Malaysia, Egypt: A Fight over Faith

Recent violence against Christians in Malaysia and Egypt points to rising tensions over religious freedom and Islamic identity. Legal expert Angela Wu argues these issues must be considered more carefully in U.S. foreign policy.

January 15, 2010

To help readers better understand the nuances of foreign policy, CFR staff writers and Consulting Editor Bernard Gwertzman conduct in-depth interviews with a wide range of international experts, as well as newsmakers.

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Violence in Malaysia over use of the word Allah in reference to the Christian God, and the murders of Coptic Christians in Egypt in retaliation for an alleged rape, highlight growing tensions over religious freedom and Islamic identity, particularly in Muslim countries. Angela Wu, international law director at Becket Fund for Religious Liberty, says though both countries have constitutions that protect religious freedom with "a special place carved out for Islam," the current legal environment "naturally begets interreligious tension and violence." She says the issue of religious freedom should not be overlooked in U.S. foreign policy. "The idea that you can see sectarian violence flare up, watch it die down, [and] that it doesn’t have deeper roots, is a mistake," she says. "And the idea that you can have legal systems that do not actively protect religious minorities is a mistake because that legal environment, as technical as it is, ultimately does create a social norm that affects the way people behave."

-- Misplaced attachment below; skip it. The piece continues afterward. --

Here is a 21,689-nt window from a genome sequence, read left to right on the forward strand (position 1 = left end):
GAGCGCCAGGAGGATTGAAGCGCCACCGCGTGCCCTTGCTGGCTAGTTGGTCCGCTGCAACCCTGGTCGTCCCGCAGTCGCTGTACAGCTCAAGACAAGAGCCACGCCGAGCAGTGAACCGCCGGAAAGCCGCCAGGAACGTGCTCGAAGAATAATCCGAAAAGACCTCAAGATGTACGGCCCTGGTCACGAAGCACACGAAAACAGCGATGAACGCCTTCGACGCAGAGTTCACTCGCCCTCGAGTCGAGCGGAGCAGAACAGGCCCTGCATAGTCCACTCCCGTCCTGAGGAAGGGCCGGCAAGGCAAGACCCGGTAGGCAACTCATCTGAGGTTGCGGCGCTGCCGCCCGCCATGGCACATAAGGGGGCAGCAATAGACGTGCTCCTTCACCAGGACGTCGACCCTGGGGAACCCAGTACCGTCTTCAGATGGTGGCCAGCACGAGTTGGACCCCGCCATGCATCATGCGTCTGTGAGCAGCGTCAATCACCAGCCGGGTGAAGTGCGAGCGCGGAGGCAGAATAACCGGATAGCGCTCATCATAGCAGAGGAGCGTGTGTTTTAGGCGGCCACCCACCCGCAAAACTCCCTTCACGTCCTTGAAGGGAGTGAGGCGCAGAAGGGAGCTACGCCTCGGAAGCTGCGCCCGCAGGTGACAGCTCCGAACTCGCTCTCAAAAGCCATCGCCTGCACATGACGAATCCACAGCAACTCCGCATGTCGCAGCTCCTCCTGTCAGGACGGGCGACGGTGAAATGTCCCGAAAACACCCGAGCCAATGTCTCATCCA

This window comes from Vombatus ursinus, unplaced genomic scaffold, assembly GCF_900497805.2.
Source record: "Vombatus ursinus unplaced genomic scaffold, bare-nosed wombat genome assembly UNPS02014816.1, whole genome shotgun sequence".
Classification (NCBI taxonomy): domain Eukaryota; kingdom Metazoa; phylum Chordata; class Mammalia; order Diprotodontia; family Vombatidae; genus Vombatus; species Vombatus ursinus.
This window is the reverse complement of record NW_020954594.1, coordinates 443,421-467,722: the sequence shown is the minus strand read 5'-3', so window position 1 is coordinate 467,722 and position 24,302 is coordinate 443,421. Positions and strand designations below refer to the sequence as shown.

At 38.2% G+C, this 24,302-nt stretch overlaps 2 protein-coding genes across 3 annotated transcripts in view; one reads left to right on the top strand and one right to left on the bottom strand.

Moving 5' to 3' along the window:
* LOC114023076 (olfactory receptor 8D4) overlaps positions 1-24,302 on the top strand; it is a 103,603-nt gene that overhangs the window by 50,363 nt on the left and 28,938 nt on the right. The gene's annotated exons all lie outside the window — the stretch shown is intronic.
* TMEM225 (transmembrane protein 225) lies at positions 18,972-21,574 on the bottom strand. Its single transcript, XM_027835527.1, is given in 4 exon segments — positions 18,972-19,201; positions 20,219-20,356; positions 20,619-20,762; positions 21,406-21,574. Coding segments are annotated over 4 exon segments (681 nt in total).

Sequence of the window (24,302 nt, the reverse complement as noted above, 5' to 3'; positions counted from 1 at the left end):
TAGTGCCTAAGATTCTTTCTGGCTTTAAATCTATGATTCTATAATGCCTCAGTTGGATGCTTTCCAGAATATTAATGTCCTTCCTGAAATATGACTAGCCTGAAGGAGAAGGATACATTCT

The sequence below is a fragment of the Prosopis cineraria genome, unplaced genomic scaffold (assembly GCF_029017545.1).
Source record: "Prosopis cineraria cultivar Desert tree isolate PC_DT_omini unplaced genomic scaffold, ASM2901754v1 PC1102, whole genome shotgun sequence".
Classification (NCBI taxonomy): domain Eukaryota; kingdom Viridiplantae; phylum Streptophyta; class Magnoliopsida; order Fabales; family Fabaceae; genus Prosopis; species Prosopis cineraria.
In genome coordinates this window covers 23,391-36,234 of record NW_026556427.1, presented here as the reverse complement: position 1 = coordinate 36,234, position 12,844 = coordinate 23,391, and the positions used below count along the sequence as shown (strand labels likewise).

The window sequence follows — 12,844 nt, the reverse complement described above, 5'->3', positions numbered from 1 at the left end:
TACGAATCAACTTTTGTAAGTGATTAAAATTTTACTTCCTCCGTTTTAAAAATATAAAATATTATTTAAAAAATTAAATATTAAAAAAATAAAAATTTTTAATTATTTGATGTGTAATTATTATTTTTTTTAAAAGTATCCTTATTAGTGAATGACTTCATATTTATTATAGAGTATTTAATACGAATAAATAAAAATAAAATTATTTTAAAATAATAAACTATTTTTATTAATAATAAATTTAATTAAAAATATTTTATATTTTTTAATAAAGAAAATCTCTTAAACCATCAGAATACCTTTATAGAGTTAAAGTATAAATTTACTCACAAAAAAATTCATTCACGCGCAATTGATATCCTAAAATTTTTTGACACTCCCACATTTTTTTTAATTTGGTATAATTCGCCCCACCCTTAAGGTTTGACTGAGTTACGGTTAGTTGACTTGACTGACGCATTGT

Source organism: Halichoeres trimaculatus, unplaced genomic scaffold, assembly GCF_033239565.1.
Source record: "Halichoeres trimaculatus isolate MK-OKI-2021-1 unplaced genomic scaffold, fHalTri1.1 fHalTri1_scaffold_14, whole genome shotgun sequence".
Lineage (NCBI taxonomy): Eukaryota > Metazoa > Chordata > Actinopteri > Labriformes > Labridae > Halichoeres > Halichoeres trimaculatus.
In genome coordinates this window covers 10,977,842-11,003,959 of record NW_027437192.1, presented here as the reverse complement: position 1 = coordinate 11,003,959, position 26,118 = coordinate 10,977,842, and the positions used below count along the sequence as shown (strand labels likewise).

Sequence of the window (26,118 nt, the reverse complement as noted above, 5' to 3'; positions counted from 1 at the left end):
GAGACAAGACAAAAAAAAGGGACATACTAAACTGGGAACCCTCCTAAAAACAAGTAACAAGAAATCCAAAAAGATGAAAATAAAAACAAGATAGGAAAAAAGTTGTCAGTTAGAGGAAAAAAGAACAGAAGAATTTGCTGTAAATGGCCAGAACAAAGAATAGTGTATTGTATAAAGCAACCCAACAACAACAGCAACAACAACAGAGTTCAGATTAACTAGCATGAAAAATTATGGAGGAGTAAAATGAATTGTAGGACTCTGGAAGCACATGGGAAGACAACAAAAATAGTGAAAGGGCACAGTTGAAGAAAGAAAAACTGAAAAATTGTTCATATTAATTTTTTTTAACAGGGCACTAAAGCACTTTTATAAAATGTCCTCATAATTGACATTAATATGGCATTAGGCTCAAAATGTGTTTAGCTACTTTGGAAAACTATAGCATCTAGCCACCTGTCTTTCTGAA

What precipitated the murder of Coptic Christians over Christmas in Egypt, and why does it matter?

The government has said that the mob attack may have been retaliation by the Muslim community for the rape of a Muslim girl by a Christian man who currently awaits trial. This has been the worst known incident of sectarian violence in a decade. It resulted in seven deaths, six Christians and one Muslim. It speaks of tensions that have been building for quite some time between the two communities. But what is important to note here is that there was an arrest and trial for the man accused of the rape, and the government acted specifically on that. It is incumbent on the government to act justly in this instance of the seven murders as well.

In Malaysia the burning of Christian churches was precipitated by a court ruling allowing a Catholic magazine to use the term ’Allah’ in reference to God. Why has this been such a contentious issue?